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Barnestorming- Shadows of Malice in Review, Segamania, Patlabor

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19 Mar 2015 12:57 #199757 by Michael Barnes

 On the Table

Shadows of Malice should likely be considered to be one of this year’s “vanguard” designs. Chances are, at least half of you reading this won’t be interested and a quarter of you will actively hate it. But for the quarter of you that remain, this may be your favorite game of 2015. It’s an utterly compelling, leftfield design that does not feel anything like any other game out there. In some ways, it feels like a game that dropped through a wormhole from an alternate 1982. In others it feels like something from a sleek, minimalist future.

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19 Mar 2015 14:33 - 21 Mar 2015 16:11 #199758 by Sagrilarus
Wow.

For anybody just using the Fortress:At synopsis to judge Barnes' opinion of Shadows of Malice, do yourself a favor and get the full read at No High Scores. This is not his typical review.

I'll be honest -- I don't usually agree with your opinions on games. But this game changed your writing approach, focusing very heavily on the description of gameplay and elements, working your opinions into that instead of the other way around. That's telling, and you do one hell of a sales job on it in spite of your admonition that some players won't like it. It's like you're daring someone to do a shot of some liquor they've never heard of before.

So I'm thinking of buying as much because it seems to harken back to the less-structured games of the 70s as anything else. These days most game companies are trying to indemnify themselves by creating heavily structured, fully defined designs with a lot of gloss paint applied at the end. For the last few years I've played games with a guy that changes rules mid-session and is as comfortable calling a rule from memory as taking the time to look it up, and that's changed me (changed me back actually) into a much more laid-back boardgamer. I've been enjoying games more because of it. This one could be a good pickup for me and my boys, since they're essentially old enough now to play anything available on the market.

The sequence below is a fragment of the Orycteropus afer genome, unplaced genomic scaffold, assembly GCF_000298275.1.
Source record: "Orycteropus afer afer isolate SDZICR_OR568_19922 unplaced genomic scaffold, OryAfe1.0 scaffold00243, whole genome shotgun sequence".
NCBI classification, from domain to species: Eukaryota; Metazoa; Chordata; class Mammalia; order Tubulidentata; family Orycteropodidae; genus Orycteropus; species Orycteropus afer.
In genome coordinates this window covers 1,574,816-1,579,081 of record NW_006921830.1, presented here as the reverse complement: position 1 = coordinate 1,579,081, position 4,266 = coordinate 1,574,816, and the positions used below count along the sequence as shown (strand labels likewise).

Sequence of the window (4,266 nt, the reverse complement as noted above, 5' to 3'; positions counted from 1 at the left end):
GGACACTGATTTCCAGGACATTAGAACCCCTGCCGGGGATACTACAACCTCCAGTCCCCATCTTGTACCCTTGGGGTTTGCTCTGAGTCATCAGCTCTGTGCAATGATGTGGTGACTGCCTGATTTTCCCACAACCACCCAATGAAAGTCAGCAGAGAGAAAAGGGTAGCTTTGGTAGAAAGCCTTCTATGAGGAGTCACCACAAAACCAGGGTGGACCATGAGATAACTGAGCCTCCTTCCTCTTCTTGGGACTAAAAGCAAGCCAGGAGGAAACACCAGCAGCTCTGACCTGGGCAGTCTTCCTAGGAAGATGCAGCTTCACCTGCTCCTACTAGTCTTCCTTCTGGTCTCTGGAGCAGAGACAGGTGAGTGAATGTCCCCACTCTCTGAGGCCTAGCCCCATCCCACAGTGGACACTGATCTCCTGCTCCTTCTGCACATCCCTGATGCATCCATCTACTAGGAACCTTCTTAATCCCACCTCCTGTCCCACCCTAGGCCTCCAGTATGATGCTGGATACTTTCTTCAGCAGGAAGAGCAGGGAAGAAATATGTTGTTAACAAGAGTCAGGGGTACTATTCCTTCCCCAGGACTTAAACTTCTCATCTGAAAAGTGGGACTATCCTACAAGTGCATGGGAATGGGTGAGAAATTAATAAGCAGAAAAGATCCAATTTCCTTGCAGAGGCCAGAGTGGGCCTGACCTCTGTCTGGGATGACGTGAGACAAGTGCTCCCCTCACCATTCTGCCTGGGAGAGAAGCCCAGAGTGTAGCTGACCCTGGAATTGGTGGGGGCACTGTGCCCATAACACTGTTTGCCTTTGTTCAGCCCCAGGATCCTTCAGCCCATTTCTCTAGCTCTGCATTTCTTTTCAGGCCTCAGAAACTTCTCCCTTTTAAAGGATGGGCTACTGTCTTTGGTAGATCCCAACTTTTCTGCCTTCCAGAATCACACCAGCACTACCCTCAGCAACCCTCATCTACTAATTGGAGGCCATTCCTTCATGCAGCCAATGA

I'd be curious to hear how old the designer is and what he played in the past to inspire this approach.

S.
Last edit: 21 Mar 2015 16:11 by Sagrilarus.

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19 Mar 2015 14:52 #199759 by hotseatgames
Reading the review, I was reminded of the review for Duel of Ages. I already have Duel of Ages so I don't feel overly compelled to get this game. I realize they are totally different yet in my mind they still seem to occupy a similar space. Maybe that space is "quirky adventure games".

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19 Mar 2015 15:32 #199762 by san il defanso
That's actually my question. How close does this game relate to something like Duel of Ages II? I love that game, but it sounds like this is both less complicated, more "strategic," and less bonkers in general. It almost seems like it covers the same ground as something more adventury, like Mage Knight.

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19 Mar 2015 15:56 - 19 Mar 2015 16:17 #199767 by Black Barney
What did you watch Inside Llewyn Davis on? A smartphone with cheap headphones in the middle of a sunny day?